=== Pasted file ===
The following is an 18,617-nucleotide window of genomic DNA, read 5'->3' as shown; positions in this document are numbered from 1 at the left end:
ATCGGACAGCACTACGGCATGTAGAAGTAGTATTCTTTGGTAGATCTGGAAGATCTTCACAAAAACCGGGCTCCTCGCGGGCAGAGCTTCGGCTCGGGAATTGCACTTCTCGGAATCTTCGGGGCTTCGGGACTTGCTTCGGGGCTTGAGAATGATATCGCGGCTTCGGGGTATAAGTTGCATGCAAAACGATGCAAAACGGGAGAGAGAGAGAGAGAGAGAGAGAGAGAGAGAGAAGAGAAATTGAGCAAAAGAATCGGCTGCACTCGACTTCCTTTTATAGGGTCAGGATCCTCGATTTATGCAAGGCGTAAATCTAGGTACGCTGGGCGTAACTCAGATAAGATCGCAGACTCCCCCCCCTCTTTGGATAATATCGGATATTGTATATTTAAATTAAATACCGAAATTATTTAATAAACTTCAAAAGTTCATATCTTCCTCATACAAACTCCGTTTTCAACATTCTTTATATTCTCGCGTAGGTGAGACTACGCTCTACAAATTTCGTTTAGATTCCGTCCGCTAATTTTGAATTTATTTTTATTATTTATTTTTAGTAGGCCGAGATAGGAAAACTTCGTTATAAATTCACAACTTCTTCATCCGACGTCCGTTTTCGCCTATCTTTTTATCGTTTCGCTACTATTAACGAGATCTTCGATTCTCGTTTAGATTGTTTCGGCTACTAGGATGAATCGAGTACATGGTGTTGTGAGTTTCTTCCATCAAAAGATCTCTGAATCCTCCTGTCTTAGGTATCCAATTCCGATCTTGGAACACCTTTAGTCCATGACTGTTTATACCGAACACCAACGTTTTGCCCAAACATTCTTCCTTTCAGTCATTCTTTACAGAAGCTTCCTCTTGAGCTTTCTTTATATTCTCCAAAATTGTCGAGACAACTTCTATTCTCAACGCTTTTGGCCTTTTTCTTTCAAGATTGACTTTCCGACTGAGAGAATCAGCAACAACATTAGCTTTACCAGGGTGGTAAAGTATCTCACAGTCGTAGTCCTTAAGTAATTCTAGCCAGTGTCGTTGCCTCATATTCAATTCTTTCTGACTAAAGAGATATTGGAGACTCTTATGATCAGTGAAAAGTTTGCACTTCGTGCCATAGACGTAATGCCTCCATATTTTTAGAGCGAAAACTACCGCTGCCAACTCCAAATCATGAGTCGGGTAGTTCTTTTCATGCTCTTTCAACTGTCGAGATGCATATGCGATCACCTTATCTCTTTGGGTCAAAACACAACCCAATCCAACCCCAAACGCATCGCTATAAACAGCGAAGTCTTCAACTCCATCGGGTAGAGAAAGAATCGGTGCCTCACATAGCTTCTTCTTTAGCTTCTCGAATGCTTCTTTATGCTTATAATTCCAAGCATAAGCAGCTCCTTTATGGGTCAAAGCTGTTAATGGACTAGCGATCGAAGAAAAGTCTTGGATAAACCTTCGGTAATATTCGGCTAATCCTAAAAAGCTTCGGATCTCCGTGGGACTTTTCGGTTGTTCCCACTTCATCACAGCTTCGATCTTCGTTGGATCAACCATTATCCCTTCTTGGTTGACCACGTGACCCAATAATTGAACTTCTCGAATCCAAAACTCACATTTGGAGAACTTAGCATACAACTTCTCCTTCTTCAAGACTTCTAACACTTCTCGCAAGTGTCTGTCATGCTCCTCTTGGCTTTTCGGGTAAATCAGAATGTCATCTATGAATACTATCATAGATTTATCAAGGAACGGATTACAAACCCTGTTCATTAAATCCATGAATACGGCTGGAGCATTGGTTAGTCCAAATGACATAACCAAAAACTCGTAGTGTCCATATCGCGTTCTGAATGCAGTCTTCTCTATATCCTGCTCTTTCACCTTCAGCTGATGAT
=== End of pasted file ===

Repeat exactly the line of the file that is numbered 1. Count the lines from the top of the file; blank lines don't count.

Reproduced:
The following is an 18,617-nucleotide window of genomic DNA, read 5'->3' as shown; positions in this document are numbered from 1 at the left end: